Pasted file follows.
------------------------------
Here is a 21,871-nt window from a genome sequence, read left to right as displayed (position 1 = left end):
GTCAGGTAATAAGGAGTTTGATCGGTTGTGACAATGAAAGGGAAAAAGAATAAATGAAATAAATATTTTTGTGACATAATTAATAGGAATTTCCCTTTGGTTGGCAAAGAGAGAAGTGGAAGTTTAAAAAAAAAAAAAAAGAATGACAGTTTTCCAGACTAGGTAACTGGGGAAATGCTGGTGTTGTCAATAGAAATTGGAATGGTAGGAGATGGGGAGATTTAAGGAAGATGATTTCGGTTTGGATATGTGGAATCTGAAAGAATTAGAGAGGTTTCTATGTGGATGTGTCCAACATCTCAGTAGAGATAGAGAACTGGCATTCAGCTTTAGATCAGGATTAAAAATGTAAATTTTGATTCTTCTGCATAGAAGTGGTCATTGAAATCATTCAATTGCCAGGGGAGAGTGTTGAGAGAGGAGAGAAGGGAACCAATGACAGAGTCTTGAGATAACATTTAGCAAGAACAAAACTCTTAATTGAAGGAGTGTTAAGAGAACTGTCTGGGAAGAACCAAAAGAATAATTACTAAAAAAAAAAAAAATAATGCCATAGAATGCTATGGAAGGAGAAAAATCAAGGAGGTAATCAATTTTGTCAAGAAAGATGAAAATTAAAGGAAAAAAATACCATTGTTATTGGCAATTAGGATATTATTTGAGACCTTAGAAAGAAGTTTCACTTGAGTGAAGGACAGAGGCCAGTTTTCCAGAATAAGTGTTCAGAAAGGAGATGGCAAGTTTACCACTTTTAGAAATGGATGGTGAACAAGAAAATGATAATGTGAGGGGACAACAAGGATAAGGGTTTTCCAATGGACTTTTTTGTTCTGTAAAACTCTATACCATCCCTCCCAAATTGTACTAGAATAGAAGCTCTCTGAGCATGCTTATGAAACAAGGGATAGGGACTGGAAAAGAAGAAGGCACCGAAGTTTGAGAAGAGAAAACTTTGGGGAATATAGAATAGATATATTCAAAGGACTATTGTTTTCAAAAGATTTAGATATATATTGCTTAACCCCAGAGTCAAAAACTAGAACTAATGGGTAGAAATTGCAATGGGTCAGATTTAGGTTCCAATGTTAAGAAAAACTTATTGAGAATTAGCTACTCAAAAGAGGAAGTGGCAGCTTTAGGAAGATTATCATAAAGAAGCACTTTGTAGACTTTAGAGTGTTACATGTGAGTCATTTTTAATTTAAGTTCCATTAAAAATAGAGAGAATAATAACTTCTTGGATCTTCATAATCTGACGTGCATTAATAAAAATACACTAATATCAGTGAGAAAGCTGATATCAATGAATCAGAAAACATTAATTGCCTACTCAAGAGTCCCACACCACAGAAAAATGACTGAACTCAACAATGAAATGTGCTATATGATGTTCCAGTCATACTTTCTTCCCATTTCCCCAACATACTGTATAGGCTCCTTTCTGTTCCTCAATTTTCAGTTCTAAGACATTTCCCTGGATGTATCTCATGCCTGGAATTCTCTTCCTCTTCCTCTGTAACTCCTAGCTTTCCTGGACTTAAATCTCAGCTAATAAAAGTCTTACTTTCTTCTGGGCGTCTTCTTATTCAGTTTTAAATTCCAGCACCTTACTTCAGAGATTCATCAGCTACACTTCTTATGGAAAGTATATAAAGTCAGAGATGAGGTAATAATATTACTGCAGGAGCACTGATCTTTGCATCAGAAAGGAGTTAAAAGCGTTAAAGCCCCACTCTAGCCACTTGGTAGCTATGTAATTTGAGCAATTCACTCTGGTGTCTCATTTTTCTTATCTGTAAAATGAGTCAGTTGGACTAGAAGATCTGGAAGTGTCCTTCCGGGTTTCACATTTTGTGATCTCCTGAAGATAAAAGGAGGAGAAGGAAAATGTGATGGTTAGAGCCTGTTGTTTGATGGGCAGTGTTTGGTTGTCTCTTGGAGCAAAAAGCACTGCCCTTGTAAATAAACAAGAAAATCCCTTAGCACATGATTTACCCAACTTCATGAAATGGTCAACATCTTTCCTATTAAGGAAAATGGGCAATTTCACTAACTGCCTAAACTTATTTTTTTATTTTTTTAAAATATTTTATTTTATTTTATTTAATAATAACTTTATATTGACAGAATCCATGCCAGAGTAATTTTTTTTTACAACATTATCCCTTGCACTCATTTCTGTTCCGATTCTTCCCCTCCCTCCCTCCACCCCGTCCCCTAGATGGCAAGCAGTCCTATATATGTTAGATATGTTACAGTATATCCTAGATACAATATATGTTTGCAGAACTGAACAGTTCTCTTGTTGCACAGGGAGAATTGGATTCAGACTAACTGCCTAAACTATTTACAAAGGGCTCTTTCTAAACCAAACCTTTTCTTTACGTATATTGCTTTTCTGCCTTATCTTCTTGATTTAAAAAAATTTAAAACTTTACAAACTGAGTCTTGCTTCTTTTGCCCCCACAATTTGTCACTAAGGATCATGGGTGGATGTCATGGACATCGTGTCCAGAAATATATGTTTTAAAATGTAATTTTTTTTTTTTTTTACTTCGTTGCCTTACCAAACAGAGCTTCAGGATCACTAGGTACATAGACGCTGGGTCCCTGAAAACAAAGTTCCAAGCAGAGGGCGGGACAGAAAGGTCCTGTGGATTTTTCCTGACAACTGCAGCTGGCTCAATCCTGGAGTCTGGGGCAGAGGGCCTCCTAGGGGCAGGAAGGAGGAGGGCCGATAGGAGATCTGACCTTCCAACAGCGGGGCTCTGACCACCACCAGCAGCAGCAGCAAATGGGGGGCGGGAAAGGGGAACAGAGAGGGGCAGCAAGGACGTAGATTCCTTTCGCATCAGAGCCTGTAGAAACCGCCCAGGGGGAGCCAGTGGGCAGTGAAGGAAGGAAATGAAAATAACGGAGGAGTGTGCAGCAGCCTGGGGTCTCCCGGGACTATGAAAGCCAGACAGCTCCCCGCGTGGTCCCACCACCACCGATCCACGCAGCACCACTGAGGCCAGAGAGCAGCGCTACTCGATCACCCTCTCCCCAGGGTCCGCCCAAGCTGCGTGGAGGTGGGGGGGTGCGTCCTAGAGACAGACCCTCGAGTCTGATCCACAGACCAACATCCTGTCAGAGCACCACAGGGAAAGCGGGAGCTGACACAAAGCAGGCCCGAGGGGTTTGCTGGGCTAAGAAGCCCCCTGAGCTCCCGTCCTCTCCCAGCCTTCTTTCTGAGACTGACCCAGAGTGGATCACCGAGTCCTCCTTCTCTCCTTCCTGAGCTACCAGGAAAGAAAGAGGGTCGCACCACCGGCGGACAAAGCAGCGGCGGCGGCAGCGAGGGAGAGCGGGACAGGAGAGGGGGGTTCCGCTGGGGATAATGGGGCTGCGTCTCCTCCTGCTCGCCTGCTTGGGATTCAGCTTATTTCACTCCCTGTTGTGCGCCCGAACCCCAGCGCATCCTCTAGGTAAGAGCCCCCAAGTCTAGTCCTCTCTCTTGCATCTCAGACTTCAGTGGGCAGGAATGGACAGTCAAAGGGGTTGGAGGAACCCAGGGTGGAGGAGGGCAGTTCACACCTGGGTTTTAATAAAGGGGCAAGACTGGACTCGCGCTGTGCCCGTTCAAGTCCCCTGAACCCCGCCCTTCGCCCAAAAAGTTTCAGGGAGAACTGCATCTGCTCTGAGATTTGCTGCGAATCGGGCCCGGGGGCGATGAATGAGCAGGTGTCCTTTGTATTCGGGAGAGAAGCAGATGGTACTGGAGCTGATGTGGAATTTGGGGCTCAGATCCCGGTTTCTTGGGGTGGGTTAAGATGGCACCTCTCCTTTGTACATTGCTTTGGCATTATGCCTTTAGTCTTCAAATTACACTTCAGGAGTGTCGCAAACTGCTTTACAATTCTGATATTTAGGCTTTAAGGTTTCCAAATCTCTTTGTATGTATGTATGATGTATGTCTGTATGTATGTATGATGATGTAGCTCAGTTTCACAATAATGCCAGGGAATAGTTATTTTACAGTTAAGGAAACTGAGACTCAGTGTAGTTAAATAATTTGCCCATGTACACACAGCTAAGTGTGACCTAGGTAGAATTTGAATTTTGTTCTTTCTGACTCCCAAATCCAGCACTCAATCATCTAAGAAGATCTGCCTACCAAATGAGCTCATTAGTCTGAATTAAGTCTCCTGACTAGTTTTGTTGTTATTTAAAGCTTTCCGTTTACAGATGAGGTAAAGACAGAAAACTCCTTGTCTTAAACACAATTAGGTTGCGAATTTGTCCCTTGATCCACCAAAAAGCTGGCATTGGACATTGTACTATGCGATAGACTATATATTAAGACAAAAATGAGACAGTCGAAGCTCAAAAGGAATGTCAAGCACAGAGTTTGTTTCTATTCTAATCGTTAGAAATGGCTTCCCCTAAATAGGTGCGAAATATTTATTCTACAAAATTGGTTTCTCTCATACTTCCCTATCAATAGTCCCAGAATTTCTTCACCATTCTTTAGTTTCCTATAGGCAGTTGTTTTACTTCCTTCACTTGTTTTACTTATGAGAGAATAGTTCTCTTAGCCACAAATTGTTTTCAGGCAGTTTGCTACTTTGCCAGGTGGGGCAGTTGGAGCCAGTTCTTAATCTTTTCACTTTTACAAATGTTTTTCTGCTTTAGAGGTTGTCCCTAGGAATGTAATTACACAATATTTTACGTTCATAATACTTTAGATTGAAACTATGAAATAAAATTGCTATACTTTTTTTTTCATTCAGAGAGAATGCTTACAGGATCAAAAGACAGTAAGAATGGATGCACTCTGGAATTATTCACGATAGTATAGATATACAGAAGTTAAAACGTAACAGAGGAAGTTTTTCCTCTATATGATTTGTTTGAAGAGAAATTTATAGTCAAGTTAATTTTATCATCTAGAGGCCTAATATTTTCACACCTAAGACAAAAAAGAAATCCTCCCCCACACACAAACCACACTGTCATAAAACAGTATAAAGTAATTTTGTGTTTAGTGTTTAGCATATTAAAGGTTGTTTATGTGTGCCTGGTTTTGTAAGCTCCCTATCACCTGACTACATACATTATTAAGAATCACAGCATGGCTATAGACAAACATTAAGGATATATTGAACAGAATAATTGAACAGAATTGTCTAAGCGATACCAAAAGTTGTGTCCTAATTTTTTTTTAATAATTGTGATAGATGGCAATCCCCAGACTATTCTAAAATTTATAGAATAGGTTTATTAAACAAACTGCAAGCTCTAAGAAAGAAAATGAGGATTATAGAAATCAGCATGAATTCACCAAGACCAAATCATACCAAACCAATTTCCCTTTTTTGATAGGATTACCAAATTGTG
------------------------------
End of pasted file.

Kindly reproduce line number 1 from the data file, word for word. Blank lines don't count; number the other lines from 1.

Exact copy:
Here is a 21,871-nt window from a genome sequence, read left to right as displayed (position 1 = left end):